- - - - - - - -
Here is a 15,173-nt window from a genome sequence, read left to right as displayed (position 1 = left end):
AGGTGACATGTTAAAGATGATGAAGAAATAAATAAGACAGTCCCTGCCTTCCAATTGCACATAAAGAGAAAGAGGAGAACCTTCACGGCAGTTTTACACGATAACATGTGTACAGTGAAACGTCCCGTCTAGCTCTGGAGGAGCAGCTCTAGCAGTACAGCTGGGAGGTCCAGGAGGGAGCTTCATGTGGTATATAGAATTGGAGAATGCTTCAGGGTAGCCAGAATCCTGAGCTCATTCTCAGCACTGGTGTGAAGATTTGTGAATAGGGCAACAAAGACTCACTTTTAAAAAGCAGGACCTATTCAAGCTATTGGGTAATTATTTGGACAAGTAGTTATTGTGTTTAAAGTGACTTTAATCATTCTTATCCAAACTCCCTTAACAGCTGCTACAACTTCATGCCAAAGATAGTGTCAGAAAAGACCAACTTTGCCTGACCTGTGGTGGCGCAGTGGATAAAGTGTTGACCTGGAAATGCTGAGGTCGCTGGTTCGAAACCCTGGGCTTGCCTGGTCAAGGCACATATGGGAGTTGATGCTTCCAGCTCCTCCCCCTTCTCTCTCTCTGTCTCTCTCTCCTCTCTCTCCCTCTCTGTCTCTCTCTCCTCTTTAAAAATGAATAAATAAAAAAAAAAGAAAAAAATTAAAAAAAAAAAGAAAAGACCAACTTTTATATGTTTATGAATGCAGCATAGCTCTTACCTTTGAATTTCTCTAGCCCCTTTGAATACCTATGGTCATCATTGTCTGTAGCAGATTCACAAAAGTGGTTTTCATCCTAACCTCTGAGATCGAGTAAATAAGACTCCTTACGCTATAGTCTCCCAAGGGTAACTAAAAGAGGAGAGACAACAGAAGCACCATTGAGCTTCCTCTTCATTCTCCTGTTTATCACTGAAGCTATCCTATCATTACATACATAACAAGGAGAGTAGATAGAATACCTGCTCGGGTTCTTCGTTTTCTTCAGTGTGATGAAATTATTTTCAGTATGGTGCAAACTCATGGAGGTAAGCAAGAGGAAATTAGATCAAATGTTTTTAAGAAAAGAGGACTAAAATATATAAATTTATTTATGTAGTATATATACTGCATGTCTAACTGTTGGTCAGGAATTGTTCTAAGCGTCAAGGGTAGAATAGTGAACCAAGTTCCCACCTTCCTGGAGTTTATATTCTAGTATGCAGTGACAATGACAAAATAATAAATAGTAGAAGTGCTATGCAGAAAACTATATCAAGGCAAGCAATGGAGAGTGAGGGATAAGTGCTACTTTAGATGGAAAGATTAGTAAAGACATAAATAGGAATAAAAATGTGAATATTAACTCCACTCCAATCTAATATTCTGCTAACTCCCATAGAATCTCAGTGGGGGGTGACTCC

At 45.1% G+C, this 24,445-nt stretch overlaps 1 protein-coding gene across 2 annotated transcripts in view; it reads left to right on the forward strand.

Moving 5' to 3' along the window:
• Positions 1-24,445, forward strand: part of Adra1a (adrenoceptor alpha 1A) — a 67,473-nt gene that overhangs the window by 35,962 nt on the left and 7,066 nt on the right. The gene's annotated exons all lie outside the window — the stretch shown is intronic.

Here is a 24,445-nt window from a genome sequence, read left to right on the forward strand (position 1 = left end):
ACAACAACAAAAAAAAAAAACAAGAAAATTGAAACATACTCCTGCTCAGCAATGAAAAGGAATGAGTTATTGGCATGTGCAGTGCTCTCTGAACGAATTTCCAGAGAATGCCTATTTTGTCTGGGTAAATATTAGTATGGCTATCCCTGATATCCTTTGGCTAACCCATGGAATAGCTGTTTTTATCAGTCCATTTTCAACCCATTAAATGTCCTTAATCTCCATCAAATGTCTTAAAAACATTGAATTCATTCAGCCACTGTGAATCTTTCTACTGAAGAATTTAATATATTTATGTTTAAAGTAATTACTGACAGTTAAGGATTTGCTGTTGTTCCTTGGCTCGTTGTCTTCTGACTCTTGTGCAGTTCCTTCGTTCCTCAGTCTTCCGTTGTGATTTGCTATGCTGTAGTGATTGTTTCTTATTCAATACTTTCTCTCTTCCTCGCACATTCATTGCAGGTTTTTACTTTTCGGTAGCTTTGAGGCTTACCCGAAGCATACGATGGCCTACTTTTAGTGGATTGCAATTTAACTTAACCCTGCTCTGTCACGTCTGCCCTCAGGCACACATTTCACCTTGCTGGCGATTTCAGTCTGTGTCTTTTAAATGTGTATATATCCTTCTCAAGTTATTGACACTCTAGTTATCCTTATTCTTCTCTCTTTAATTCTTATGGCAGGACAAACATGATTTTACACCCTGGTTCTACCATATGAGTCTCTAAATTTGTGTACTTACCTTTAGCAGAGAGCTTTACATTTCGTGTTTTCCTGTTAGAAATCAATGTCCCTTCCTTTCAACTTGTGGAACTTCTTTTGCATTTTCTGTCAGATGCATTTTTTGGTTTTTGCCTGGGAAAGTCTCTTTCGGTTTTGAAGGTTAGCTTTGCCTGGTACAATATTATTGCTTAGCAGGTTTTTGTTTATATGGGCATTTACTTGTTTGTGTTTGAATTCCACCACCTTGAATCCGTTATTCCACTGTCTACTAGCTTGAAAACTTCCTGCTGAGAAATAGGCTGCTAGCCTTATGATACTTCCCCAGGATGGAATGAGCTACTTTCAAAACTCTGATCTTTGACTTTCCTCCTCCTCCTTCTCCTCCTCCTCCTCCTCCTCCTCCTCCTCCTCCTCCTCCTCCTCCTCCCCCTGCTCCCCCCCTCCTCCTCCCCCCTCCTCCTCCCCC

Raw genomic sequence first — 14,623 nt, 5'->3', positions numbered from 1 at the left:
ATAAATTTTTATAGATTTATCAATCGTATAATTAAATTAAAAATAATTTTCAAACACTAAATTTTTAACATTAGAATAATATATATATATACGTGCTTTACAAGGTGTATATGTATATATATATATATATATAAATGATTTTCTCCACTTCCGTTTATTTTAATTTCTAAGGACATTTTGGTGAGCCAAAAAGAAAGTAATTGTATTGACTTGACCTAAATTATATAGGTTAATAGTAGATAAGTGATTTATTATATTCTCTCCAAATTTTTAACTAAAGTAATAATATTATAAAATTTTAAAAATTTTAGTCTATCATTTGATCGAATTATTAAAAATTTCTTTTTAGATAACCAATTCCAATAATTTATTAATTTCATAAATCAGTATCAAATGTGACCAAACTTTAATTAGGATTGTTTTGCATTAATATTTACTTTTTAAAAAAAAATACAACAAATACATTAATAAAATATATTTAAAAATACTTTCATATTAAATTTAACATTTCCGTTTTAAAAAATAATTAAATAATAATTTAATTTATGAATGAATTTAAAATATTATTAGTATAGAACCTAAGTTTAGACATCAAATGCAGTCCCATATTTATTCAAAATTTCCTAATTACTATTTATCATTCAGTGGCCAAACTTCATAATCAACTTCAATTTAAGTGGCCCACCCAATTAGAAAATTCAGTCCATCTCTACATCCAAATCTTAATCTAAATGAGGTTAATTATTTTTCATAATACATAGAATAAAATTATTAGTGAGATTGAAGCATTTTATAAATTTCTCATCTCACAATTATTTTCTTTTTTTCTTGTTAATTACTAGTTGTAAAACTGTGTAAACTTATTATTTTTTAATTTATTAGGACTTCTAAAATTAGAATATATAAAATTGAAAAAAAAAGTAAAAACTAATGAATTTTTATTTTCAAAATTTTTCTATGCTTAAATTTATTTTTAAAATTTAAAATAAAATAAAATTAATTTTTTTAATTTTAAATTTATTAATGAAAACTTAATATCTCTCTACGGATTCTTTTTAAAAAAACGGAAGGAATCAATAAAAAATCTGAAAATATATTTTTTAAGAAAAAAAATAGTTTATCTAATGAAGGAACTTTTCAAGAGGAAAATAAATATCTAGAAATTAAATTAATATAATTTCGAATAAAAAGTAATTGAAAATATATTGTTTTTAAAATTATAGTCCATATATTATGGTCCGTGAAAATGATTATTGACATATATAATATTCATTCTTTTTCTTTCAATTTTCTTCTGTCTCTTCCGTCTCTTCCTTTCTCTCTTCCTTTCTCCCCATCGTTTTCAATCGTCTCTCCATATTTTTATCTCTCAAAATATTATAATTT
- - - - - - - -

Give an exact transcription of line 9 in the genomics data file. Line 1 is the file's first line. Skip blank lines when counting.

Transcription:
ATAAATTTTTATAGATTTATCAATCGTATAATTAAATTAAAAATAATTTTCAAACACTAAATTTTTAACATTAGAATAATATATATATATACGTGCTTTACAAGGTGTATATGTATATATATATATATATATAAATGATTTTCTCCACTTCCGTTTATTTTAATTTCTAAGGACATTTTGGTGAGCCAAAAAGAAAGTAATTGTATTGACTTGACCTAAATTATATAGGTTAATAGTAGATAAGTGATTTATTATATTCTCTCCAAATTTTTAACTAAAGTAATAATATTATAAAATTTTAAAAATTTTAGTCTATCATTTGATCGAATTATTAAAAATTTCTTTTTAGATAACCAATTCCAATAATTTATTAATTTCATAAATCAGTATCAAATGTGACCAAACTTTAATTAGGATTGTTTTGCATTAATATTTACTTTTTAAAAAAAAATACAACAAATACATTAATAAAATATATTTAAAAATACTTTCATATTAAATTTAACATTTCCGTTTTAAAAAATAATTAAATAATAATTTAATTTATGAATGAATTTAAAATATTATTAGTATAGAACCTAAGTTTAGACATCAAATGCAGTCCCATATTTATTCAAAATTTCCTAATTACTATTTATCATTCAGTGGCCAAACTTCATAATCAACTTCAATTTAAGTGGCCCACCCAATTAGAAAATTCAGTCCATCTCTACATCCAAATCTTAATCTAAATGAGGTTAATTATTTTTCATAATACATAGAATAAAATTATTAGTGAGATTGAAGCATTTTATAAATTTCTCATCTCACAATTATTTTCTTTTTTTCTTGTTAATTACTAGTTGTAAAACTGTGTAAACTTATTATTTTTTAATTTATTAGGACTTCTAAAATTAGAATATATAAAATTGAAAAAAAAAGTAAAAACTAATGAATTTTTATTTTCAAAATTTTTCTATGCTTAAATTTATTTTTAAAATTTAAAATAAAATAAAATTAATTTTTTTAATTTTAAATTTATTAATGAAAACTTAATATCTCTCTACGGATTCTTTTTAAAAAAACGGAAGGAATCAATAAAAAATCTGAAAATATATTTTTTAAGAAAAAAAATAGTTTATCTAATGAAGGAACTTTTCAAGAGGAAAATAAATATCTAGAAATTAAATTAATATAATTTCGAATAAAAAGTAATTGAAAATATATTGTTTTTAAAATTATAGTCCATATATTATGGTCCGTGAAAATGATTATTGACATATATAATATTCATTCTTTTTCTTTCAATTTTCTTCTGTCTCTTCCGTCTCTTCCTTTCTCTCTTCCTTTCTCCCCATCGTTTTCAATCGTCTCTCCATATTTTTATCTCTCAAAATATTATAATTT